Voters in Burkina Faso began casting ballots Sunday for a new president and parliament, hoping to turn the page on a year of turmoil during which the west African nation’s people ousted a veteran ruler and repelled a military coup.
Security was tight as some five million voters in the nation of 20 million went to the polls to choose a new leader for the first time in almost three decades.
The authorities are deploying between 20,000 and 25,000 troops to ward off the threat of a jihadist attack, following two recent assaults against police barracks on the country’s long western border with troubled Mali.
“For the first time in 50 years there is an electoral uncertainty… we don’t know the winner in advance,” said Abdoulaye Soma, the head of the Burkinabe society of constitutional law.
“This is a positive point and a fundamental change from the other elections that we had seen earlier.”
Former president Blaise Compaore was forced to flee the country following mass street protests in October 2014 against his bid to change the constitution to extend his 27-year rule.
A transitional government was put in place until fresh elections could be held.
But the country was plunged into fresh uncertainty in September this year, weeks before a planned October 11 presidential vote, when elite army leaders close to Compaore tried to seize power.
Once again angry citizens took to the streets, foiling the military coup. Its leaders were thrown behind bars and the presidential and general elections were re-scheduled for November 29.
Compaore, 64, a handsome former army officer known as “Beau Blaise”, is now exiled in neighbouring Ivory Coast.
He himself took power in 1987 when revolutionary former comrade-in-arms Thomas Sankara — a charismatic African leader who came to be known as “Che Sankara” — was gunned down in a coup Compaore is now widely believed to have orchestrated.
Sankara put the accent on schools and health and women’s rights in a country that is poor even by African standards.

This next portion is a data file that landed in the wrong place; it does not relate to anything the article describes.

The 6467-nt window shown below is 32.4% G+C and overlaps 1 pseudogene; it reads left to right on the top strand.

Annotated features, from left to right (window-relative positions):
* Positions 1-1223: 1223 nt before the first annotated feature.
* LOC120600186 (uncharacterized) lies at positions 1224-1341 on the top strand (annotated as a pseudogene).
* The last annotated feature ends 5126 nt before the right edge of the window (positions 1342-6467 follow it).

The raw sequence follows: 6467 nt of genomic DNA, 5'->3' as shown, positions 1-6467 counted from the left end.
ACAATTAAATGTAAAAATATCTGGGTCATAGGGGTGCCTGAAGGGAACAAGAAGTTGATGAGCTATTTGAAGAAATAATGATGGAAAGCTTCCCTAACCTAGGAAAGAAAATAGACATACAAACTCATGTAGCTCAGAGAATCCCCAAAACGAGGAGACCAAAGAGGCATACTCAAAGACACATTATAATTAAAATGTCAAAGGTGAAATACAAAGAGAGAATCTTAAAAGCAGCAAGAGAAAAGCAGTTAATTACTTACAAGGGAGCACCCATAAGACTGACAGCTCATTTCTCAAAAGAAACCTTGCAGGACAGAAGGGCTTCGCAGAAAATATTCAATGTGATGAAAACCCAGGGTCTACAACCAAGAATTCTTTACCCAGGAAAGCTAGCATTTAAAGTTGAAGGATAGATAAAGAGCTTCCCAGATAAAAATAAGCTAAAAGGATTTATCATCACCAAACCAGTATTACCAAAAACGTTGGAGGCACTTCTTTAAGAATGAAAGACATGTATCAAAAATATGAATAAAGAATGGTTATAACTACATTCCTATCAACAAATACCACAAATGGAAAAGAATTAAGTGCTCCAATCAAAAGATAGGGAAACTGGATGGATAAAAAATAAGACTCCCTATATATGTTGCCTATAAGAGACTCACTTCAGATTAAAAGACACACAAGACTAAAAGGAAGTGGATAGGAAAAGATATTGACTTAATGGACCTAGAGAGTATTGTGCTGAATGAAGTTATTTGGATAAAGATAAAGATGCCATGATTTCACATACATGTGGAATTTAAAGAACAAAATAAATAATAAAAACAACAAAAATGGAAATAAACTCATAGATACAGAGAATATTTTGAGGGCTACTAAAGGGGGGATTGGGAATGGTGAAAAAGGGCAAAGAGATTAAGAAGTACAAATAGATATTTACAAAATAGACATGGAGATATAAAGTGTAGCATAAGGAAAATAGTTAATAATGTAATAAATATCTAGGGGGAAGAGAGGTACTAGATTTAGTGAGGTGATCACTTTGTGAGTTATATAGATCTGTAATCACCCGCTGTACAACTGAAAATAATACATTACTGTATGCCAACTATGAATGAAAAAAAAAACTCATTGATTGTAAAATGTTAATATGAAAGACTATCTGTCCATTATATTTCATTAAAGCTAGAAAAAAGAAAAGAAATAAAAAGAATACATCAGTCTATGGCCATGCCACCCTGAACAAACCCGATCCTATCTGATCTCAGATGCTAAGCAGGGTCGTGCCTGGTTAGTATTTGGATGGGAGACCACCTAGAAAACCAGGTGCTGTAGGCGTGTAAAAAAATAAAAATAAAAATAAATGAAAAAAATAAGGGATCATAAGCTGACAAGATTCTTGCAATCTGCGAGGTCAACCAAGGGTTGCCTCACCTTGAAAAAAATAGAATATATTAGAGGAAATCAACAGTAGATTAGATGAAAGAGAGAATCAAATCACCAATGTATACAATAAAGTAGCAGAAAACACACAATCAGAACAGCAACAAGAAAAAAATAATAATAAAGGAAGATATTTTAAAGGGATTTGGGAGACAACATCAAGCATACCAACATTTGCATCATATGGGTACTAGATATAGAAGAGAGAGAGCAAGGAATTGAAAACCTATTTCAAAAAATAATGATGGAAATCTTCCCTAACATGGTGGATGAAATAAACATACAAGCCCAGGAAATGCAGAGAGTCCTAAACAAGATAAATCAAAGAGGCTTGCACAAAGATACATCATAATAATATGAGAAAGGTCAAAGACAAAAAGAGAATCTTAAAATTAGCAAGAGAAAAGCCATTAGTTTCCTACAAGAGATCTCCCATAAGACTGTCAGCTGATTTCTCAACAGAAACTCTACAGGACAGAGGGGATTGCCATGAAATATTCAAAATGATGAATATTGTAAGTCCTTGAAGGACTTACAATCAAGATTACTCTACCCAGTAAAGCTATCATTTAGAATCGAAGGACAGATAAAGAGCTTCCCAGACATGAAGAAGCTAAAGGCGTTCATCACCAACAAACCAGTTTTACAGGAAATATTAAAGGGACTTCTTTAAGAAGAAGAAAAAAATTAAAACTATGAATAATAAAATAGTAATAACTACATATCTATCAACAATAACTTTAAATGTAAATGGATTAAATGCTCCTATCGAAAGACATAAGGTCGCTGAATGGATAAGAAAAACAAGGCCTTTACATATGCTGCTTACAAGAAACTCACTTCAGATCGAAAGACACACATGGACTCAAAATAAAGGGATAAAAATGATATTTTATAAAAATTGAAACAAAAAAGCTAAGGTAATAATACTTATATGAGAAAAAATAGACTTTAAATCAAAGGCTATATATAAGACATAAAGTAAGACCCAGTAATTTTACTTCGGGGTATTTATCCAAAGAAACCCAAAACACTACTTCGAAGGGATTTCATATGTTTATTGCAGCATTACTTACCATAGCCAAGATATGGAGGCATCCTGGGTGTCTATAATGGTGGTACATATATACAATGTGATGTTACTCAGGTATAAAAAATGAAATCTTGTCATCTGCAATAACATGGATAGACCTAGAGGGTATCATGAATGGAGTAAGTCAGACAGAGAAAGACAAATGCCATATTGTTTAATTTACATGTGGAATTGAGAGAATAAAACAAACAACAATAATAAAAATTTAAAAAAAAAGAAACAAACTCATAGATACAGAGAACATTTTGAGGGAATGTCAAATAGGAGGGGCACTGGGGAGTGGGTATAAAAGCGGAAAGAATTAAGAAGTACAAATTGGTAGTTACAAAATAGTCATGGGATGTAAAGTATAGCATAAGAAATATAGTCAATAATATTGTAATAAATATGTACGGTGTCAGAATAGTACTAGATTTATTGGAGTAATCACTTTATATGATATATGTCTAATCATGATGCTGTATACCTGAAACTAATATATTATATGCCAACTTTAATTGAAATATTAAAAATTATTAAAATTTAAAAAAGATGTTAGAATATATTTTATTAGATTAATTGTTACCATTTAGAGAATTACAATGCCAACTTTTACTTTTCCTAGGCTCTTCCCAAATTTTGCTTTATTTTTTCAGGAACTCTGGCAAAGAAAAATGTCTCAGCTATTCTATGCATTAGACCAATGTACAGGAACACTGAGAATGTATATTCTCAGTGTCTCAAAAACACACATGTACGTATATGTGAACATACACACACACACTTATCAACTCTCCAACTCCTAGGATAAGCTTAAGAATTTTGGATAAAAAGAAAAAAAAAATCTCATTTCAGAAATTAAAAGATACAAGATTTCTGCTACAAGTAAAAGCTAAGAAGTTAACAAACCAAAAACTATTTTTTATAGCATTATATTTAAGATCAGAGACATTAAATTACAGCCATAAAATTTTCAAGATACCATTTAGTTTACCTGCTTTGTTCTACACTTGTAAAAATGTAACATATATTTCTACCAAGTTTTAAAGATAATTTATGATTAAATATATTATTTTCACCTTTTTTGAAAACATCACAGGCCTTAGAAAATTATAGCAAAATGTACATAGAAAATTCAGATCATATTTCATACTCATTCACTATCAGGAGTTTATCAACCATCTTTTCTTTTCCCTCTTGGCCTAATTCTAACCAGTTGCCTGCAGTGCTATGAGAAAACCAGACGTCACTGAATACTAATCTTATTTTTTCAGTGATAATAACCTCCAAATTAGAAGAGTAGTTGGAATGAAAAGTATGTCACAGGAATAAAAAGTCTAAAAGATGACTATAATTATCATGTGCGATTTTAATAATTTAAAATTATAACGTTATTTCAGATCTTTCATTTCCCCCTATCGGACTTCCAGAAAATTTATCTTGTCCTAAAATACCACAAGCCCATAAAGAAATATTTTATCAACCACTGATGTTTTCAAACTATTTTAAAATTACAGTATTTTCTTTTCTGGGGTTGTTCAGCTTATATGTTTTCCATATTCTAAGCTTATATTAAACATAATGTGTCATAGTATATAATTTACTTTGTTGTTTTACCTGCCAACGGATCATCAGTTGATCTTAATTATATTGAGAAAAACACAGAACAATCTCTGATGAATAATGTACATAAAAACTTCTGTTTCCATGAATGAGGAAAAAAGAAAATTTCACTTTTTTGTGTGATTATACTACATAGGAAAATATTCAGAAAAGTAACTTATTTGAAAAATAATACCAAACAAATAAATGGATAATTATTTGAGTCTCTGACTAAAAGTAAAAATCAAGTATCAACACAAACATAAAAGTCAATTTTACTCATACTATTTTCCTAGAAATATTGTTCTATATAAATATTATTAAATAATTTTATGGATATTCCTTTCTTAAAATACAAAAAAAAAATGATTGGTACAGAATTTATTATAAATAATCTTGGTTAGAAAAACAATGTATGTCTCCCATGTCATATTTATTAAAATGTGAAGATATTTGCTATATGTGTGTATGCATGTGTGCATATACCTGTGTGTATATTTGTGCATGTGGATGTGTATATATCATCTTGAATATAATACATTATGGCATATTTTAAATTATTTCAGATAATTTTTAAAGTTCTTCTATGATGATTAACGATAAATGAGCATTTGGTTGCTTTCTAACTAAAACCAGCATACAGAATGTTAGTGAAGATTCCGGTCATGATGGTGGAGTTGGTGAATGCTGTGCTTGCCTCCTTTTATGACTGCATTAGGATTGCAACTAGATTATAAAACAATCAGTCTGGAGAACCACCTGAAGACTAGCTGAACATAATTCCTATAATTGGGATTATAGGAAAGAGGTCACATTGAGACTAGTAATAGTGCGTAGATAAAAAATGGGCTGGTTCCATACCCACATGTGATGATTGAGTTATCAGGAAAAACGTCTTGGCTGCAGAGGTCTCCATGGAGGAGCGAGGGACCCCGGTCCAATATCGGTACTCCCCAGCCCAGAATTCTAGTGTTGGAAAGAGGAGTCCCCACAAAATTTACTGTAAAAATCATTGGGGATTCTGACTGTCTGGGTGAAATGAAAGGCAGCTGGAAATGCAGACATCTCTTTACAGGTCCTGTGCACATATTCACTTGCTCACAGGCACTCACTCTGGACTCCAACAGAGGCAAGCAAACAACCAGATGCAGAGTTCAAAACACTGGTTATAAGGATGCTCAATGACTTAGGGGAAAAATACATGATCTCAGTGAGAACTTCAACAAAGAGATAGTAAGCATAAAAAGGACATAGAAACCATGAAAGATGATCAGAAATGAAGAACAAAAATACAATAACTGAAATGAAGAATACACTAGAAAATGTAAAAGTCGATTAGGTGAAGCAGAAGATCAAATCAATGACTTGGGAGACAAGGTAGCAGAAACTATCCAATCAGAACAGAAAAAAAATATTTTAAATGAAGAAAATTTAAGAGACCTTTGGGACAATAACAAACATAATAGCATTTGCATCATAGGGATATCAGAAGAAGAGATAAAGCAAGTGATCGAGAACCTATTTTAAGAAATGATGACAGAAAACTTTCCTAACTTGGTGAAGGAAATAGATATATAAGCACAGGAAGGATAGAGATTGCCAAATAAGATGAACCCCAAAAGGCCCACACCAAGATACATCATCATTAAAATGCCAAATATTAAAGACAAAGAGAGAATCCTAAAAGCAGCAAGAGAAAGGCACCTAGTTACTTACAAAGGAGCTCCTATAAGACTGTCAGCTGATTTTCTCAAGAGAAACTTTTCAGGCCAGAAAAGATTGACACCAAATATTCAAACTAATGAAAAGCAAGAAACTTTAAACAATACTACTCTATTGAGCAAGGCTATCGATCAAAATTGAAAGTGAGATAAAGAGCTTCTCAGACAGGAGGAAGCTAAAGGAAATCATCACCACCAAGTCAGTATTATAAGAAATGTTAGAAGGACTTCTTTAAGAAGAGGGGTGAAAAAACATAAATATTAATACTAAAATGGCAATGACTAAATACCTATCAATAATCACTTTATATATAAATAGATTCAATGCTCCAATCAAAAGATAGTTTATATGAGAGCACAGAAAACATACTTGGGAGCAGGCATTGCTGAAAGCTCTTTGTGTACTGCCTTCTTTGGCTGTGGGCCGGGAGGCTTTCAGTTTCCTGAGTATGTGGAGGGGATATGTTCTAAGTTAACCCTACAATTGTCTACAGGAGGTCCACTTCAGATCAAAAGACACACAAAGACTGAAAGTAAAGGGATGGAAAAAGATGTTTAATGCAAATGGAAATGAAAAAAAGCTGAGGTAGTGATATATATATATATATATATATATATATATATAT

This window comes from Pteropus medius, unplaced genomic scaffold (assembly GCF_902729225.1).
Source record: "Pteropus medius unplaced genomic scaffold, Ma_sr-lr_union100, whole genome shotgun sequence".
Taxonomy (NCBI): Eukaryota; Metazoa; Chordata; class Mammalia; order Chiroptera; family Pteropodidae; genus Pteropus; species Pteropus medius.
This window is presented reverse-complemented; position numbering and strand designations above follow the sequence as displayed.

To bolster the legitimacy of the next head of state, members of the interim government have been banned from standing as have all those who backed Compaore’s bid for a third term, as well as members of his Congress for Democracy and Progress party (CDP).
The pro-Compaore CDP is still fielding candidates in the parliamentary elections and is expected to do well in parts of the country traditionally behind “Beau Blaise”.
n the race for the presidency, seven of the 14 contenders were once close to Compaore, including the two favourites for the job — Roch Marc Christian Kabore and Zephirin Diabre.
“I quit state affairs in 1997. I’ve been through the decontamination chamber!” says Diabre.
Diabre, an economist, opted for an international career but also served at home as minister of economy and finance. He at one point joined the United Nations Development Programme with support from Compaore.
Kabore worked side-by-side with Compaore for 26 years — serving as premier, parliament speaker and CDP party chief — before falling out of favour and quitting the ruling party months before the collapse of the regime.
Kabore was already crowing victory. “It’s going to be a first-round knock-out,” he predicted. “The priority is good governance along with justice.”
The electoral commission says provisional results should be known by Monday evening.